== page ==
Presently, 10 percent of land area on Earth is covered with glacial ice, including glaciers, ice caps, and the ice sheets of Greenland and Antarctica. Areas filled with glaciers cover over 15 million square kilometers, while they store about 75 percent of the world's fresh water.
Remote sensing images acquired from different platforms (satellite, aircraft) using sensors that operate in different spectral regions (visible, infrared, microwave) have been widely used to study glaciers, e.g. to measure ice thickness, surface ice velocities, and changes in surface elevation over time. Remote sensing techniques have been used for spectral characterization of different snow and ice faces, preliminary inventory of glaciers including aerial extent and position of large crevasses, and for mapping and monitoring glacial variations especially at the glacier margins and terminus location.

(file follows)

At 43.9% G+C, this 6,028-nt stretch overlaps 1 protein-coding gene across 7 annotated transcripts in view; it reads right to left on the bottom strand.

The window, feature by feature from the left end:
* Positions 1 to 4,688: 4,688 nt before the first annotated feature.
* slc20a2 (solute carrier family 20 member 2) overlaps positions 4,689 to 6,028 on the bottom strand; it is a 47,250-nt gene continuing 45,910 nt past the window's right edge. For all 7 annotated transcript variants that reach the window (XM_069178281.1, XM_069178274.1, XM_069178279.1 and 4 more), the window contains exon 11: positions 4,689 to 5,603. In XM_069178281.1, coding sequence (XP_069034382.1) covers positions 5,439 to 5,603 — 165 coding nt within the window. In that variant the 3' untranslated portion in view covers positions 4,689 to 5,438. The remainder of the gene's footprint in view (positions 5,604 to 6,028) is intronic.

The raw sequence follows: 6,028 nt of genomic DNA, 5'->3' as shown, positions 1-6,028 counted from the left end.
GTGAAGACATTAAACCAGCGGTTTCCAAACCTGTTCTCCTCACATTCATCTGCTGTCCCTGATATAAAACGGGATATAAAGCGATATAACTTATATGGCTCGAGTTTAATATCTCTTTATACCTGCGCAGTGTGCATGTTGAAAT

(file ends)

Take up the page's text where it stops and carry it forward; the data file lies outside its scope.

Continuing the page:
Multitemporal Landsat 8 imagery data allow the terminus and area mapping of glaciers as well as the study of the spectral characteristics of snow and ice in the spatial resolution of 15 m – 30 m.
Byrd Glacier, Antarctica (Left: RGB 432, Right: NDGI Index)